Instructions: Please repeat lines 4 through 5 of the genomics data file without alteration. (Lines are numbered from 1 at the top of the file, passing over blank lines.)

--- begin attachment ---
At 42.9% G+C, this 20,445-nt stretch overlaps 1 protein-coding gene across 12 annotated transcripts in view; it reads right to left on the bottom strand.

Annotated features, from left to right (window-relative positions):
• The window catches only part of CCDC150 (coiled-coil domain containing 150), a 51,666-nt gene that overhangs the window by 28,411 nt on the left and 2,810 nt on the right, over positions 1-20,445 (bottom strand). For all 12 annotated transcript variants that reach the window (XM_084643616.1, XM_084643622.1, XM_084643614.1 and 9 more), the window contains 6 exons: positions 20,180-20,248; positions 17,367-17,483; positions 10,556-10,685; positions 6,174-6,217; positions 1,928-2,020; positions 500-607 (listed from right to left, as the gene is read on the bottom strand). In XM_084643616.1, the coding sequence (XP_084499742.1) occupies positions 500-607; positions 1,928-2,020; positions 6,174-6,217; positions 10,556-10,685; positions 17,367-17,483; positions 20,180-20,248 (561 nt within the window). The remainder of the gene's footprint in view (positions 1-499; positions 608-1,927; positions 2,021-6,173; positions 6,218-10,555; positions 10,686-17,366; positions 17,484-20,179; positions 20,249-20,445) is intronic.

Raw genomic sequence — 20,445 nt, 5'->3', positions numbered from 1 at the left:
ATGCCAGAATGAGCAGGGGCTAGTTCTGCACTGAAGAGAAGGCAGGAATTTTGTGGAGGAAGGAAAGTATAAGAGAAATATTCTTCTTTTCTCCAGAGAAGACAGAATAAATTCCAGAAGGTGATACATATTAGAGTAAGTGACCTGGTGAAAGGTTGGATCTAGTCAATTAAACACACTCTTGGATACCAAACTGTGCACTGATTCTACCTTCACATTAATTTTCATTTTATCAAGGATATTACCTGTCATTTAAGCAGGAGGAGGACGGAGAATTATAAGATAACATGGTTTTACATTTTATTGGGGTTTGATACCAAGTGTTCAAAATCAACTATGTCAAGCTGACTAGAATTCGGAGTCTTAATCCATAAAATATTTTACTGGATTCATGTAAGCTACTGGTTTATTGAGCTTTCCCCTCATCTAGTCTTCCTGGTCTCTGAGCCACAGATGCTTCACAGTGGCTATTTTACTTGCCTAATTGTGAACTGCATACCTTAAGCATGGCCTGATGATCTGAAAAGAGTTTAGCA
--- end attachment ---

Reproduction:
Raw genomic sequence — 20,445 nt, 5'->3', positions numbered from 1 at the left:
ATGCCAGAATGAGCAGGGGCTAGTTCTGCACTGAAGAGAAGGCAGGAATTTTGTGGAGGAAGGAAAGTATAAGAGAAATATTCTTCTTTTCTCCAGAGAAGACAGAATAAATTCCAGAAGGTGATACATATTAGAGTAAGTGACCTGGTGAAAGGTTGGATCTAGTCAATTAAACACACTCTTGGATACCAAACTGTGCACTGATTCTACCTTCACATTAATTTTCATTTTATCAAGGATATTACCTGTCATTTAAGCAGGAGGAGGACGGAGAATTATAAGATAACATGGTTTTACATTTTATTGGGGTTTGATACCAAGTGTTCAAAATCAACTATGTCAAGCTGACTAGAATTCGGAGTCTTAATCCATAAAATATTTTACTGGATTCATGTAAGCTACTGGTTTATTGAGCTTTCCCCTCATCTAGTCTTCCTGGTCTCTGAGCCACAGATGCTTCACAGTGGCTATTTTACTTGCCTAATTGTGAACTGCATACCTTAAGCATGGCCTGATGATCTGAAAAGAGTTTAGCA